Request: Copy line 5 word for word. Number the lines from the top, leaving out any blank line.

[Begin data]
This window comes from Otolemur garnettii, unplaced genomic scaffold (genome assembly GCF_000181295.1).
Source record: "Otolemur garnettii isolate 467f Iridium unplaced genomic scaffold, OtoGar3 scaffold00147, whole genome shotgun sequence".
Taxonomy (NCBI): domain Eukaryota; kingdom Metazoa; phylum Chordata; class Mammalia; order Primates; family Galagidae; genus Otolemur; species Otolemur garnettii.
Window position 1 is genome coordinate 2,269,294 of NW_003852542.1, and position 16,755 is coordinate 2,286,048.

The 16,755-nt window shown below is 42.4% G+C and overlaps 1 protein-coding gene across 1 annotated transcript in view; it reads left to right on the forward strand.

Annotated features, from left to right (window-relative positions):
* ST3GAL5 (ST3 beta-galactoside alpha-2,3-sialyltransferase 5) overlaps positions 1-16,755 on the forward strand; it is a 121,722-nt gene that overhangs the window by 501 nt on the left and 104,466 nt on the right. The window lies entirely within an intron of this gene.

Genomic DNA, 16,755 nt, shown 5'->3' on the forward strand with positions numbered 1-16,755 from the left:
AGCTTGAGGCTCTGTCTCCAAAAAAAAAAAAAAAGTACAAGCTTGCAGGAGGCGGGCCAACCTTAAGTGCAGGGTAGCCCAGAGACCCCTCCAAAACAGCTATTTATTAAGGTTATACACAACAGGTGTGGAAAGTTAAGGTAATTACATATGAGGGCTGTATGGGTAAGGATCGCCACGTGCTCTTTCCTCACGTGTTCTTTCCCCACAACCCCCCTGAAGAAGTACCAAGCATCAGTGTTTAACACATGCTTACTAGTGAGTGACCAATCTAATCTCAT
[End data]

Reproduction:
The 16,755-nt window shown below is 42.4% G+C and overlaps 1 protein-coding gene across 1 annotated transcript in view; it reads left to right on the forward strand.